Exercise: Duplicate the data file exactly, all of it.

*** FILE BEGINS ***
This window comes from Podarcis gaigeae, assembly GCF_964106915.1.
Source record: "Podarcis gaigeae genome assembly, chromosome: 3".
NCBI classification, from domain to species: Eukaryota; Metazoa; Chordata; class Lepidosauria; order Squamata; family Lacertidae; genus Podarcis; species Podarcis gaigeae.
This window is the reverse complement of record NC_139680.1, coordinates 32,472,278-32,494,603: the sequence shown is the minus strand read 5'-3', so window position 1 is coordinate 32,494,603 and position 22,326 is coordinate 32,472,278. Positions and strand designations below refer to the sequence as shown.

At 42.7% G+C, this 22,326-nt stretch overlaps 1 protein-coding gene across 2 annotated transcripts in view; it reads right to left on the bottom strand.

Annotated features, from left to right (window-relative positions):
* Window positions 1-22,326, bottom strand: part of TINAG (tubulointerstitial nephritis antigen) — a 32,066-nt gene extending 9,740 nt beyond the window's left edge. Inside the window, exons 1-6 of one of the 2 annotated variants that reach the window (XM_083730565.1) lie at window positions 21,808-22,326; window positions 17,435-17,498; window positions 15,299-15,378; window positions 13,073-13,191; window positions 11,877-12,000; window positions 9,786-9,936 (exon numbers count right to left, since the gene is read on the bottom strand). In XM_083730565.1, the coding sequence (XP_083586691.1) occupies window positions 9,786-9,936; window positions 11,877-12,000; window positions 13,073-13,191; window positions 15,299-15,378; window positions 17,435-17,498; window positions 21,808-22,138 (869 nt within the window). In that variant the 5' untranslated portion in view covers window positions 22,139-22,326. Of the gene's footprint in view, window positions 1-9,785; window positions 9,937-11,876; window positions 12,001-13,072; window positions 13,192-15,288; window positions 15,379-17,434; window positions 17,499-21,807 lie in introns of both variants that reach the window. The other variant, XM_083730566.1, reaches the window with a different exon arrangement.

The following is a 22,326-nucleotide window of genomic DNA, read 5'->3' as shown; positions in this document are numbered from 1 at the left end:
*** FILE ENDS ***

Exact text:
This window comes from Podarcis gaigeae, assembly GCF_964106915.1.
Source record: "Podarcis gaigeae genome assembly, chromosome: 3".
NCBI classification, from domain to species: Eukaryota; Metazoa; Chordata; class Lepidosauria; order Squamata; family Lacertidae; genus Podarcis; species Podarcis gaigeae.
This window is the reverse complement of record NC_139680.1, coordinates 32,472,278-32,494,603: the sequence shown is the minus strand read 5'-3', so window position 1 is coordinate 32,494,603 and position 22,326 is coordinate 32,472,278. Positions and strand designations below refer to the sequence as shown.

At 42.7% G+C, this 22,326-nt stretch overlaps 1 protein-coding gene across 2 annotated transcripts in view; it reads right to left on the bottom strand.

Annotated features, from left to right (window-relative positions):
* Window positions 1-22,326, bottom strand: part of TINAG (tubulointerstitial nephritis antigen) — a 32,066-nt gene extending 9,740 nt beyond the window's left edge. Inside the window, exons 1-6 of one of the 2 annotated variants that reach the window (XM_083730565.1) lie at window positions 21,808-22,326; window positions 17,435-17,498; window positions 15,299-15,378; window positions 13,073-13,191; window positions 11,877-12,000; window positions 9,786-9,936 (exon numbers count right to left, since the gene is read on the bottom strand). In XM_083730565.1, the coding sequence (XP_083586691.1) occupies window positions 9,786-9,936; window positions 11,877-12,000; window positions 13,073-13,191; window positions 15,299-15,378; window positions 17,435-17,498; window positions 21,808-22,138 (869 nt within the window). In that variant the 5' untranslated portion in view covers window positions 22,139-22,326. Of the gene's footprint in view, window positions 1-9,785; window positions 9,937-11,876; window positions 12,001-13,072; window positions 13,192-15,288; window positions 15,379-17,434; window positions 17,499-21,807 lie in introns of both variants that reach the window. The other variant, XM_083730566.1, reaches the window with a different exon arrangement.

The following is a 22,326-nucleotide window of genomic DNA, read 5'->3' as shown; positions in this document are numbered from 1 at the left end: